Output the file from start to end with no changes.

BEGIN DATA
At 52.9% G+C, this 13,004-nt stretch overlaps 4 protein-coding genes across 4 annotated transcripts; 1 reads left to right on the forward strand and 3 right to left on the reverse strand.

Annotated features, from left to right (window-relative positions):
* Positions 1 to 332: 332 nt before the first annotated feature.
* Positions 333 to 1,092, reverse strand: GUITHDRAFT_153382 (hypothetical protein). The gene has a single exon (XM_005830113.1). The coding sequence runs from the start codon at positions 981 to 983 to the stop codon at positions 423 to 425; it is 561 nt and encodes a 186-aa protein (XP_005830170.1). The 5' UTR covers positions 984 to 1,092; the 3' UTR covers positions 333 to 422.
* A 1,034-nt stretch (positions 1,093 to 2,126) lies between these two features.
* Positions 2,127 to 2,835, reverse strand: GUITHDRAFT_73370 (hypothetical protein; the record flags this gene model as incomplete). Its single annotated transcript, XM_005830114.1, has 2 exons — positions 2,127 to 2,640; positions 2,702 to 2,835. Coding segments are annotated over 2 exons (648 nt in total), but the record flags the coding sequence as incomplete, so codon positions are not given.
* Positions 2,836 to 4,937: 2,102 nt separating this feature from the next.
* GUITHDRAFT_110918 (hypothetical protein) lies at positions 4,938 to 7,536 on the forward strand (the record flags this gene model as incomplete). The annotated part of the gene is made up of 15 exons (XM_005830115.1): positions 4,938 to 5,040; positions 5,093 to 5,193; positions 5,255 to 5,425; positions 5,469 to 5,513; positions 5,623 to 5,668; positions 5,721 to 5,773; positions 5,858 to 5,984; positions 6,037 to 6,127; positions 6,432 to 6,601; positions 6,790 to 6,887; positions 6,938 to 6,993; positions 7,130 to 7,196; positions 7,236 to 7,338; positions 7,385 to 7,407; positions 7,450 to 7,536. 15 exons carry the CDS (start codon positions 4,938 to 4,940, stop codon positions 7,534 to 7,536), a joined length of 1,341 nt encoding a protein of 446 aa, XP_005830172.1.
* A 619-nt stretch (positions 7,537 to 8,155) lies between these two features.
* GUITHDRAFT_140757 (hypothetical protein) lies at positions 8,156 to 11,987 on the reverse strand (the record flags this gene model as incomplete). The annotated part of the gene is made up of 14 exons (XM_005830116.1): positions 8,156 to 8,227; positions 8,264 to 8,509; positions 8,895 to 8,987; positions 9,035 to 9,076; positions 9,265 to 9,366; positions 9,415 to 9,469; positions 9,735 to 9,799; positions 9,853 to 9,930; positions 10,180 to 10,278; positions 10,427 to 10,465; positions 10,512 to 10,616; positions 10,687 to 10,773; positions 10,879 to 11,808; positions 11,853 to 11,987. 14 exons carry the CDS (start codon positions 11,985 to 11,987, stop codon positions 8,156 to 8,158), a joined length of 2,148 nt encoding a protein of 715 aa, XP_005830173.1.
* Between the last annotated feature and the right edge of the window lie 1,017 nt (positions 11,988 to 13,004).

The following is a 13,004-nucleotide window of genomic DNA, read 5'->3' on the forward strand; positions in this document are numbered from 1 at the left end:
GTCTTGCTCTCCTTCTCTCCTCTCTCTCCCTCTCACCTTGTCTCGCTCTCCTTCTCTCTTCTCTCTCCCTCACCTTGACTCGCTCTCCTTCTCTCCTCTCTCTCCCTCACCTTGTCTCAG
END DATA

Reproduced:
At 52.9% G+C, this 13,004-nt stretch overlaps 4 protein-coding genes across 4 annotated transcripts; 1 reads left to right on the forward strand and 3 right to left on the reverse strand.

Annotated features, from left to right (window-relative positions):
* Positions 1 to 332: 332 nt before the first annotated feature.
* Positions 333 to 1,092, reverse strand: GUITHDRAFT_153382 (hypothetical protein). The gene has a single exon (XM_005830113.1). The coding sequence runs from the start codon at positions 981 to 983 to the stop codon at positions 423 to 425; it is 561 nt and encodes a 186-aa protein (XP_005830170.1). The 5' UTR covers positions 984 to 1,092; the 3' UTR covers positions 333 to 422.
* A 1,034-nt stretch (positions 1,093 to 2,126) lies between these two features.
* Positions 2,127 to 2,835, reverse strand: GUITHDRAFT_73370 (hypothetical protein; the record flags this gene model as incomplete). Its single annotated transcript, XM_005830114.1, has 2 exons — positions 2,127 to 2,640; positions 2,702 to 2,835. Coding segments are annotated over 2 exons (648 nt in total), but the record flags the coding sequence as incomplete, so codon positions are not given.
* Positions 2,836 to 4,937: 2,102 nt separating this feature from the next.
* GUITHDRAFT_110918 (hypothetical protein) lies at positions 4,938 to 7,536 on the forward strand (the record flags this gene model as incomplete). The annotated part of the gene is made up of 15 exons (XM_005830115.1): positions 4,938 to 5,040; positions 5,093 to 5,193; positions 5,255 to 5,425; positions 5,469 to 5,513; positions 5,623 to 5,668; positions 5,721 to 5,773; positions 5,858 to 5,984; positions 6,037 to 6,127; positions 6,432 to 6,601; positions 6,790 to 6,887; positions 6,938 to 6,993; positions 7,130 to 7,196; positions 7,236 to 7,338; positions 7,385 to 7,407; positions 7,450 to 7,536. 15 exons carry the CDS (start codon positions 4,938 to 4,940, stop codon positions 7,534 to 7,536), a joined length of 1,341 nt encoding a protein of 446 aa, XP_005830172.1.
* A 619-nt stretch (positions 7,537 to 8,155) lies between these two features.
* GUITHDRAFT_140757 (hypothetical protein) lies at positions 8,156 to 11,987 on the reverse strand (the record flags this gene model as incomplete). The annotated part of the gene is made up of 14 exons (XM_005830116.1): positions 8,156 to 8,227; positions 8,264 to 8,509; positions 8,895 to 8,987; positions 9,035 to 9,076; positions 9,265 to 9,366; positions 9,415 to 9,469; positions 9,735 to 9,799; positions 9,853 to 9,930; positions 10,180 to 10,278; positions 10,427 to 10,465; positions 10,512 to 10,616; positions 10,687 to 10,773; positions 10,879 to 11,808; positions 11,853 to 11,987. 14 exons carry the CDS (start codon positions 11,985 to 11,987, stop codon positions 8,156 to 8,158), a joined length of 2,148 nt encoding a protein of 715 aa, XP_005830173.1.
* Between the last annotated feature and the right edge of the window lie 1,017 nt (positions 11,988 to 13,004).

The following is a 13,004-nucleotide window of genomic DNA, read 5'->3' on the forward strand; positions in this document are numbered from 1 at the left end:
GTCTTGCTCTCCTTCTCTCCTCTCTCTCCCTCTCACCTTGTCTCGCTCTCCTTCTCTCTTCTCTCTCCCTCACCTTGACTCGCTCTCCTTCTCTCCTCTCTCTCCCTCACCTTGTCTCAG